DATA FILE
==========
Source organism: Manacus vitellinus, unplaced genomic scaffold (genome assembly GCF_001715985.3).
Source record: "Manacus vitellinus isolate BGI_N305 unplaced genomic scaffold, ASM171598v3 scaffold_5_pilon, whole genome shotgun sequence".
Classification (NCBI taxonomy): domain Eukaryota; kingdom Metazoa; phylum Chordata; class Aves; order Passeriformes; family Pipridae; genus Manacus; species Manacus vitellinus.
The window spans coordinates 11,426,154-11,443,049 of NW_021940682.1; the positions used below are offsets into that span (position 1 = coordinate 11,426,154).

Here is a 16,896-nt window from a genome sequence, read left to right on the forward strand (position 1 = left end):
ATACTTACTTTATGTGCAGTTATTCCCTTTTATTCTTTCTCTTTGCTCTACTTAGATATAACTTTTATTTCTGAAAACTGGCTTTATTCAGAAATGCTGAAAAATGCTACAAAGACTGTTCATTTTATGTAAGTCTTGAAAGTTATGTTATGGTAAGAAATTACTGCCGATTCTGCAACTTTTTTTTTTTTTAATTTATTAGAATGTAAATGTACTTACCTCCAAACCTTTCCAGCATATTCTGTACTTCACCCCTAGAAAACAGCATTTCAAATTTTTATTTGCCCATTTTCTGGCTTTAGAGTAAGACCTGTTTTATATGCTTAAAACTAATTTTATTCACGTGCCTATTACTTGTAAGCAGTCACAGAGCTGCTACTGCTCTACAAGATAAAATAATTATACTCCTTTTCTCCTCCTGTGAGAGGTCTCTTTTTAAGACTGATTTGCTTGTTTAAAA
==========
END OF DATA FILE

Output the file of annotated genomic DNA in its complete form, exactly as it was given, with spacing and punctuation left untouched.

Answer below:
Source organism: Manacus vitellinus, unplaced genomic scaffold (genome assembly GCF_001715985.3).
Source record: "Manacus vitellinus isolate BGI_N305 unplaced genomic scaffold, ASM171598v3 scaffold_5_pilon, whole genome shotgun sequence".
Classification (NCBI taxonomy): domain Eukaryota; kingdom Metazoa; phylum Chordata; class Aves; order Passeriformes; family Pipridae; genus Manacus; species Manacus vitellinus.
The window spans coordinates 11,426,154-11,443,049 of NW_021940682.1; the positions used below are offsets into that span (position 1 = coordinate 11,426,154).

Here is a 16,896-nt window from a genome sequence, read left to right on the forward strand (position 1 = left end):
ATACTTACTTTATGTGCAGTTATTCCCTTTTATTCTTTCTCTTTGCTCTACTTAGATATAACTTTTATTTCTGAAAACTGGCTTTATTCAGAAATGCTGAAAAATGCTACAAAGACTGTTCATTTTATGTAAGTCTTGAAAGTTATGTTATGGTAAGAAATTACTGCCGATTCTGCAACTTTTTTTTTTTTTAATTTATTAGAATGTAAATGTACTTACCTCCAAACCTTTCCAGCATATTCTGTACTTCACCCCTAGAAAACAGCATTTCAAATTTTTATTTGCCCATTTTCTGGCTTTAGAGTAAGACCTGTTTTATATGCTTAAAACTAATTTTATTCACGTGCCTATTACTTGTAAGCAGTCACAGAGCTGCTACTGCTCTACAAGATAAAATAATTATACTCCTTTTCTCCTCCTGTGAGAGGTCTCTTTTTAAGACTGATTTGCTTGTTTAAAA